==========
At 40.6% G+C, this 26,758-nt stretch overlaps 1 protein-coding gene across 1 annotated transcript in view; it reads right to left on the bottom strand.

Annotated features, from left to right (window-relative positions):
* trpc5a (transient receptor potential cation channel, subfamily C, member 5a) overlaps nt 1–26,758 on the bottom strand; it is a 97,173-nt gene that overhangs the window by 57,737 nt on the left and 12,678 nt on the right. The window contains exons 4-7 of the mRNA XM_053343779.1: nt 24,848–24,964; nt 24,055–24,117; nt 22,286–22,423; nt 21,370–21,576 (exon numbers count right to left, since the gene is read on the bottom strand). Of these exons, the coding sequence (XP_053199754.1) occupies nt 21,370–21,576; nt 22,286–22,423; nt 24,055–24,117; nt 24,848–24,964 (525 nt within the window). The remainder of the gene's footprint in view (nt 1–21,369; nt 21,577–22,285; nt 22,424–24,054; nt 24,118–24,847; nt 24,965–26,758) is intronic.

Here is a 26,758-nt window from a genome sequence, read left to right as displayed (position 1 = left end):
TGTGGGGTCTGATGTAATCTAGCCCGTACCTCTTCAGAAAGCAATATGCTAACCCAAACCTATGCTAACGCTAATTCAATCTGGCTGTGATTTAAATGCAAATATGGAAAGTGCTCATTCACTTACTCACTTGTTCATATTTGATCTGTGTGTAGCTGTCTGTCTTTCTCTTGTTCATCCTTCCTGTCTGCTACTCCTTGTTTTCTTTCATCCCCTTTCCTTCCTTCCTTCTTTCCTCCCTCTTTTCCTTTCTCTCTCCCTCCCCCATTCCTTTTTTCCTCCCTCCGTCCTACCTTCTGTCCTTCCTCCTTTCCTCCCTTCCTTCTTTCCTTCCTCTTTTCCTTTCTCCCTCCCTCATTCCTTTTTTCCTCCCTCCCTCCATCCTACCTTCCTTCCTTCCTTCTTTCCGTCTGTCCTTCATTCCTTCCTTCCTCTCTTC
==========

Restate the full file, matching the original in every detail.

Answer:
At 40.6% G+C, this 26,758-nt stretch overlaps 1 protein-coding gene across 1 annotated transcript in view; it reads right to left on the bottom strand.

Annotated features, from left to right (window-relative positions):
* trpc5a (transient receptor potential cation channel, subfamily C, member 5a) overlaps nt 1–26,758 on the bottom strand; it is a 97,173-nt gene that overhangs the window by 57,737 nt on the left and 12,678 nt on the right. The window contains exons 4-7 of the mRNA XM_053343779.1: nt 24,848–24,964; nt 24,055–24,117; nt 22,286–22,423; nt 21,370–21,576 (exon numbers count right to left, since the gene is read on the bottom strand). Of these exons, the coding sequence (XP_053199754.1) occupies nt 21,370–21,576; nt 22,286–22,423; nt 24,055–24,117; nt 24,848–24,964 (525 nt within the window). The remainder of the gene's footprint in view (nt 1–21,369; nt 21,577–22,285; nt 22,424–24,054; nt 24,118–24,847; nt 24,965–26,758) is intronic.

Here is a 26,758-nt window from a genome sequence, read left to right as displayed (position 1 = left end):
TGTGGGGTCTGATGTAATCTAGCCCGTACCTCTTCAGAAAGCAATATGCTAACCCAAACCTATGCTAACGCTAATTCAATCTGGCTGTGATTTAAATGCAAATATGGAAAGTGCTCATTCACTTACTCACTTGTTCATATTTGATCTGTGTGTAGCTGTCTGTCTTTCTCTTGTTCATCCTTCCTGTCTGCTACTCCTTGTTTTCTTTCATCCCCTTTCCTTCCTTCCTTCTTTCCTCCCTCTTTTCCTTTCTCTCTCCCTCCCCCATTCCTTTTTTCCTCCCTCCGTCCTACCTTCTGTCCTTCCTCCTTTCCTCCCTTCCTTCTTTCCTTCCTCTTTTCCTTTCTCCCTCCCTCATTCCTTTTTTCCTCCCTCCCTCCATCCTACCTTCCTTCCTTCCTTCTTTCCGTCTGTCCTTCATTCCTTCCTTCCTCTCTTC